On Sunday morning the world-renowned humanitarian group Doctors Without Borders complained that a plane carrying its portable hospital unit was re-routed by the US military through the Dominican Republic. This would cost a crucial 48 hours and an unknown number of lives. Continue reading
Soldiers guarding military plane in Port au Prince
The Rescue Operation’s Priorities in Haiti
By Nelson P. Valdés
“The contempt we have been taught to entertain for blacks, make us fear many things that are founded neither in reason nor experience.” – Alexander Hamilton in letter to John Hay, 1799.
“Only those who hate the black population, see hatred in blacks.” – José Martí, Montecristi Manifesto, 1895
The recent earthquakes that have demolished the city of Port au Prince and its surroundings have left Haiti stateless, ever poorer, desperate and in need of long term global assistance. A world-wide rescue operation has been initiated. But, it is questionable to what extent the best interests of the people of Haiti have been and will be considered, in the long run.
First, the foreign aid teams “rescued” and took out of the country the non-Haitians, particularly the Europeans, Americans and assorted other tourists. The Voice of America on Jan. 16 reported: “In the last day or so the United States and French governments have started running passenger flights out of the country [Haiti] for evacuees from those countries. People line up and wait for a plane to arrive so they can leave Haiti and leave behind what is a very difficult, traumatic experience for many.”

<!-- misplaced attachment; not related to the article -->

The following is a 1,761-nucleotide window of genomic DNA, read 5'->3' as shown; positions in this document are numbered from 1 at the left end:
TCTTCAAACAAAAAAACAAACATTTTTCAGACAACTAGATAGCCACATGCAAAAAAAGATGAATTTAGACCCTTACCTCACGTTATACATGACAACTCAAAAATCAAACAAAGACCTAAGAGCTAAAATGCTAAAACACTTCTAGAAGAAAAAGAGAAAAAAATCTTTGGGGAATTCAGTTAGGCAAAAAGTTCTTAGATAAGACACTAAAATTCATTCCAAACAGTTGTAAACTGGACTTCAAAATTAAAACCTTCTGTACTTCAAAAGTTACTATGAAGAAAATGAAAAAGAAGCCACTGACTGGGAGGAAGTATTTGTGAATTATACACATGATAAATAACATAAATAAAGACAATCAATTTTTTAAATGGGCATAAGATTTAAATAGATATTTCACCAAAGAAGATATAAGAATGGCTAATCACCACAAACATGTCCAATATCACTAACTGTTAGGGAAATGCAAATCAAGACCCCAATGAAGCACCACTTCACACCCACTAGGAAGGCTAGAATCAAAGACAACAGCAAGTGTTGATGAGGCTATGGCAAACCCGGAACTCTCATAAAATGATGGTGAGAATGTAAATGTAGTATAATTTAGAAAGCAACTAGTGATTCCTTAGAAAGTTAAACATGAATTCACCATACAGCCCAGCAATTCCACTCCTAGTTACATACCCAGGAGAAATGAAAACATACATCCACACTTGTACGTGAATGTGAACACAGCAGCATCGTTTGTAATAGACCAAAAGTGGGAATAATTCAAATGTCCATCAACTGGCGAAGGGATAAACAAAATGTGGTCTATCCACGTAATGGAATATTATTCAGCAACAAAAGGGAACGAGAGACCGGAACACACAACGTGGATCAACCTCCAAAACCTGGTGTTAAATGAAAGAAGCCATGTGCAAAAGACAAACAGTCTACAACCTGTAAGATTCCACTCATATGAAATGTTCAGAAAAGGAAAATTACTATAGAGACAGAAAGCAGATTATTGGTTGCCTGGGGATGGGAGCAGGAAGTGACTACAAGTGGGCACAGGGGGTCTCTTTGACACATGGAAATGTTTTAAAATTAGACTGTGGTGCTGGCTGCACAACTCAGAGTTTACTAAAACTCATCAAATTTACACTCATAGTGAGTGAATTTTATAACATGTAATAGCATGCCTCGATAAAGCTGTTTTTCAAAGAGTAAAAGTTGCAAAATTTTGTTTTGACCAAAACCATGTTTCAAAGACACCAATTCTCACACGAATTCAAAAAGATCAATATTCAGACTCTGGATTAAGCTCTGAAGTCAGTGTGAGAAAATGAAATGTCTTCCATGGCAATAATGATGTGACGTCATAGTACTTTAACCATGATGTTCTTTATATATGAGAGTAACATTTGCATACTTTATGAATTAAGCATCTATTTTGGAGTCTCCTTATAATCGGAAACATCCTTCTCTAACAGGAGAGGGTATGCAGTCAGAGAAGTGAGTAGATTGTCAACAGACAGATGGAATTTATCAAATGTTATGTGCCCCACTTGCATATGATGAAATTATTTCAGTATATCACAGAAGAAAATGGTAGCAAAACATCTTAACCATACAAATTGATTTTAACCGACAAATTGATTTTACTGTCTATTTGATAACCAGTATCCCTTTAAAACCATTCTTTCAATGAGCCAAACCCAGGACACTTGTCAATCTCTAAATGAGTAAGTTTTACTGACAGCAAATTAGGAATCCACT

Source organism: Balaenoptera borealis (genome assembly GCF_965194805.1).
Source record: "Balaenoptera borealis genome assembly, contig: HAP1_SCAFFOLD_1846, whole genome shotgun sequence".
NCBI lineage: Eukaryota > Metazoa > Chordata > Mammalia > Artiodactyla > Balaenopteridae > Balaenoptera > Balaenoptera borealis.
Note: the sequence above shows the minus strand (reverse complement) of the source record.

Second, five days have gone by without any real significant distribution of medical supplies, food or water to the neediest people. Continue reading
While the U.S. is figuring out where and how to insert more “compassionate warriors” per capita in Haiti than it has in Afghanistan, the better to go after Venezuelan oil when the opportunity presents itself, Cuban doctors are going about actually helping sick and injured Haitians. This remarkable video report by CNN Radio’s Steve Kastenbaum shows how they’re doing it, while possibly endangering Kastenbaum’s career (see the Herb Matthews example).
Satphone as poisoned apple? You be the judge.
* Telecoms San Frontieres
Clever, isn’t it? Such a soothing name, such a lovely idea. Kind of like Medecins Sans Frontieres or what was that other one? Oh right… CIA Reporters Sans Frontieres.
But really, just imagine the possibilities.
Otto Reich and the Honduran Coup D’Etat: The Provocateur, his Protégé and the Toppling of a President is now available in German, here. Thank you Mein Parteibuch Blog.
Parts One and Two are listed in one fell swoop as well, in English, here.